The lawyer for a trio of Fraser Valley churches battling the province in court over the ban told Global News they’ve now been given the green light to meet for worship — so long as they do it outdoors, and implement multiple protocols.
“The churches are no longer prohibited completely from in-person worship services, but certain conditions are being imposed,” lawyer Paul Jaffe, who represents the Riverside Calvary Chapel, Immanuel Covenant Reformed Church and the Free Reformed Church of Chilliwack, among multiple other clients in the legal challenge.
“We’re grateful that Dr. Henry has finally taken a look at the circumstances of my clients.”
Restrictions include a maximum of 25 congregants, a ban on singing or chanting and a ban on passing collection plates or ceremonial objects, a one-hour time limit and mandatory masks. They’re also not allowed to socialize before or after the service.
It comes after the province unsuccessfully sought an injunction giving police more powers to shut down services that were flouting the health order. Jaffe and his clients’ claims that the ban violates their charter rights are set to be tested in court in March.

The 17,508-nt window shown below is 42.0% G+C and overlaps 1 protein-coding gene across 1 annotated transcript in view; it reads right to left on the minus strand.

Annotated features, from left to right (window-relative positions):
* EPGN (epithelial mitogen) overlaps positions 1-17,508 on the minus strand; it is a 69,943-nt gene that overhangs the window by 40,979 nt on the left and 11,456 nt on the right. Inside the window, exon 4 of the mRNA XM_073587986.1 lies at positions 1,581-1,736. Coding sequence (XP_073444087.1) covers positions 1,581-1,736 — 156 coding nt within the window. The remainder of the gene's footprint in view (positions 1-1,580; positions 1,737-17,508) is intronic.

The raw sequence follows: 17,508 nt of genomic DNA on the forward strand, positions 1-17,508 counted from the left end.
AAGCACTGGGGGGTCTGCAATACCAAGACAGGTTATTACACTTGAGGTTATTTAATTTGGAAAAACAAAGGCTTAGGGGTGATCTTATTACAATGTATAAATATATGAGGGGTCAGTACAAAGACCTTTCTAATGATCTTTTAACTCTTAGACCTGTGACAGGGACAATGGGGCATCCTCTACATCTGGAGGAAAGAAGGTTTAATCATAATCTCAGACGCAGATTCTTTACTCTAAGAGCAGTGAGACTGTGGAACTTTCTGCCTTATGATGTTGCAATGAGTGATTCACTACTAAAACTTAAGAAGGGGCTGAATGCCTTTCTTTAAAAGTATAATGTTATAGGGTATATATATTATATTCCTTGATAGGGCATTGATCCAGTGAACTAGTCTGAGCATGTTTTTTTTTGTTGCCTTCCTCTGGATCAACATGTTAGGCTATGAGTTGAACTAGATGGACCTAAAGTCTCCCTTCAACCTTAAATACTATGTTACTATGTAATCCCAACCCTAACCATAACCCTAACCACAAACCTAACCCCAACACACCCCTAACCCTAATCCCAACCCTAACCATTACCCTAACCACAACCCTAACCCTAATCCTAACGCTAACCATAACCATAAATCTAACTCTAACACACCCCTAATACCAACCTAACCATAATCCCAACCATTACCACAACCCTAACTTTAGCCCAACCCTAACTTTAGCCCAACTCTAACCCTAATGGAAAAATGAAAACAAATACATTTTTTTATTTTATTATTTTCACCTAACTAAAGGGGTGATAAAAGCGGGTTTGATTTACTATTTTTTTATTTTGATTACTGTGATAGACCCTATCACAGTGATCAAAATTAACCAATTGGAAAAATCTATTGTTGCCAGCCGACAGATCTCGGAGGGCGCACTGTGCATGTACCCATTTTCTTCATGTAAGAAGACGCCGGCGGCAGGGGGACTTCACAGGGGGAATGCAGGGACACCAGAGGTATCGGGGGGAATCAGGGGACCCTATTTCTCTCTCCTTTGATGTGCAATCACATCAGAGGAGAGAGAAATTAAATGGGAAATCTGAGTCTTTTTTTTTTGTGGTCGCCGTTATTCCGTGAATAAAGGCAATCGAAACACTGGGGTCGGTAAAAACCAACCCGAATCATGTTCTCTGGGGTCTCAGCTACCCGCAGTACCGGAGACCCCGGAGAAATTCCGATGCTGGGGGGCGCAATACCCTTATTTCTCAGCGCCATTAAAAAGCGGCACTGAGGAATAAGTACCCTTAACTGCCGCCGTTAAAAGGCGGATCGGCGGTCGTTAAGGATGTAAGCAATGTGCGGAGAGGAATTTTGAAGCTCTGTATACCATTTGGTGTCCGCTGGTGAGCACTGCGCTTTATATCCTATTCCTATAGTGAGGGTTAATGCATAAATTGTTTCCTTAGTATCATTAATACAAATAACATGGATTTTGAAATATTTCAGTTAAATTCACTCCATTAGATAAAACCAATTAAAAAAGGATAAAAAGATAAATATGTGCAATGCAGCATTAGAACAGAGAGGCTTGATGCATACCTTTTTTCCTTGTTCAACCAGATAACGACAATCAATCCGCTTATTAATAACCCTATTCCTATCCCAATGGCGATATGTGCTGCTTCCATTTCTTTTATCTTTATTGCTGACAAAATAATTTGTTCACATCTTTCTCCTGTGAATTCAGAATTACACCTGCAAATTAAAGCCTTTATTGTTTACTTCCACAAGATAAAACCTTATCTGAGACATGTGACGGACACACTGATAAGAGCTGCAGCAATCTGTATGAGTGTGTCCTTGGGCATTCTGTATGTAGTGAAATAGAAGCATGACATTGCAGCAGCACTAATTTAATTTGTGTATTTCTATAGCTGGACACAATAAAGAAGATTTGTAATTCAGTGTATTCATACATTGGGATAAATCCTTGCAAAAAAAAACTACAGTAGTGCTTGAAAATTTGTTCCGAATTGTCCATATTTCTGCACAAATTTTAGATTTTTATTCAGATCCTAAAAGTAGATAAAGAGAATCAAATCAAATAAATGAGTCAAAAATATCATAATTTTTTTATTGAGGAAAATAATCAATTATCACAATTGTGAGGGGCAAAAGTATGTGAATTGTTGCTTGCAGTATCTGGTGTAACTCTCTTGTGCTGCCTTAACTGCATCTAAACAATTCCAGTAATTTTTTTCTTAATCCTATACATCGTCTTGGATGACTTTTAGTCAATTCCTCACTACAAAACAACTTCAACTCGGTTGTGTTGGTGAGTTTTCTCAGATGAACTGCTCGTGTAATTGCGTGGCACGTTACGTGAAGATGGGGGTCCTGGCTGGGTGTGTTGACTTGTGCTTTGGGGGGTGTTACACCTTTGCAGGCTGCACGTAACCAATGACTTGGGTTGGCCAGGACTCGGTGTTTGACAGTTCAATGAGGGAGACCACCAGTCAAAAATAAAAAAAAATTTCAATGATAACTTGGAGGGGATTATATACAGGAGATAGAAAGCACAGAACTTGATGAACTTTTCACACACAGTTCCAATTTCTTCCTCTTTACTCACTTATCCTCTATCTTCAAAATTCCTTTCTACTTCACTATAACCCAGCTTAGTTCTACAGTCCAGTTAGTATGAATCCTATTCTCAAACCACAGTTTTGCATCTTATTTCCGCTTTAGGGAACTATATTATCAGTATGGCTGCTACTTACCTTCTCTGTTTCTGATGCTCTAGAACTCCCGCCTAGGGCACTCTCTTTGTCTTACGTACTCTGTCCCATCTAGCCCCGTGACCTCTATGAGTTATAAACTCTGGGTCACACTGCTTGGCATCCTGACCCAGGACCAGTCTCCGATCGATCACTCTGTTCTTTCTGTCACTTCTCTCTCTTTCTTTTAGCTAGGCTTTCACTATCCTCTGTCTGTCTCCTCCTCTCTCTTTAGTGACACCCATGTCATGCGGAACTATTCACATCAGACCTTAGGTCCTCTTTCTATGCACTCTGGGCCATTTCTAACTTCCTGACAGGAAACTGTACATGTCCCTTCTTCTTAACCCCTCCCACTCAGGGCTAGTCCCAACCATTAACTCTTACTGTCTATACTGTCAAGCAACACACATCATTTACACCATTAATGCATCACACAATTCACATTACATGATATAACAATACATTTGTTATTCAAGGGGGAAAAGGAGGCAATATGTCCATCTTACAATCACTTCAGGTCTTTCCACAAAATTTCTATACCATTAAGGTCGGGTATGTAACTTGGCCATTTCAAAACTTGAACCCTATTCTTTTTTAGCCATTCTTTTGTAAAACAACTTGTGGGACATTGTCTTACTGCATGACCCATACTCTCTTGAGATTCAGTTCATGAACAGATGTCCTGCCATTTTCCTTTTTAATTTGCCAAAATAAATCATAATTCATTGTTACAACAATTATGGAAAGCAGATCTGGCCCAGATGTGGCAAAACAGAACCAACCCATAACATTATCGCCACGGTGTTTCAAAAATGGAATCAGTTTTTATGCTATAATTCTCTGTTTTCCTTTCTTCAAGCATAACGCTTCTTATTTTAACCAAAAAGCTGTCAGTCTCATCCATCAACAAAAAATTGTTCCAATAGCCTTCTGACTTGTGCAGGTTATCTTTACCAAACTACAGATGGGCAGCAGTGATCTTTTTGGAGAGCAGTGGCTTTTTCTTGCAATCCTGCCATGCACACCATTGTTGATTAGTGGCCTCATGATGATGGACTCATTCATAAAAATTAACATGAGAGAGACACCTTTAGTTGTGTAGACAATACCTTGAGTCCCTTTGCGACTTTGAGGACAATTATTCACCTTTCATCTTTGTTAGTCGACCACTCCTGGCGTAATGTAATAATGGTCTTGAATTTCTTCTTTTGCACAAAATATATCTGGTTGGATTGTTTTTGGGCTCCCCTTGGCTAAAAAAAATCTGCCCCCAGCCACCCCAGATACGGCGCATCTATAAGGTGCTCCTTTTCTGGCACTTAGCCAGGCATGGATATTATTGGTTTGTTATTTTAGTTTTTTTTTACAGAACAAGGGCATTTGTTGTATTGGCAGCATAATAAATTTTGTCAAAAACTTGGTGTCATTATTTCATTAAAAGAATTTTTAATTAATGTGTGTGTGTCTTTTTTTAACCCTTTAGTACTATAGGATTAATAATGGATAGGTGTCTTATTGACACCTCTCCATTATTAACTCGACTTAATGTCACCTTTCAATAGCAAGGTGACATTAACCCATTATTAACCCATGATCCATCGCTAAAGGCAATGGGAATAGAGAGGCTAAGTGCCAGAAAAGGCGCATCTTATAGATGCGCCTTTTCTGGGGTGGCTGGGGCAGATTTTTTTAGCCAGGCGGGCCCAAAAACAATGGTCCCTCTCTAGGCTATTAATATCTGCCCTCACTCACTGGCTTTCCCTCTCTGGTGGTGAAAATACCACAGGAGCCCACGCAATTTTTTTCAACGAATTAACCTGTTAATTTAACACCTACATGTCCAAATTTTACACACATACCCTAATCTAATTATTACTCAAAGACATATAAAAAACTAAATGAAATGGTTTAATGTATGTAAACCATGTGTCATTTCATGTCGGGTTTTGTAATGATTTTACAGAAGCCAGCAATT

The churches are not the only ones to receive an exemption. The Ministry of Health confirms it has also granted exceptions to Orthodox Jewish groups who are prohibited by their faith from using electronic devices.
“We recognize some faiths can not meet virtually,” a ministry spokesperson said in an email. “In this case, the synagogue observes traditional Jewish law which prohibits the use of electronic devices, including computers, on the Sabbath and on Purim. In-person services were the only option.”
The services may go ahead, provided they follow restrictions, including a cap of 25 participants, mandatory mask-wearing, physical distancing and a one-hour limit on the proceedings.View link »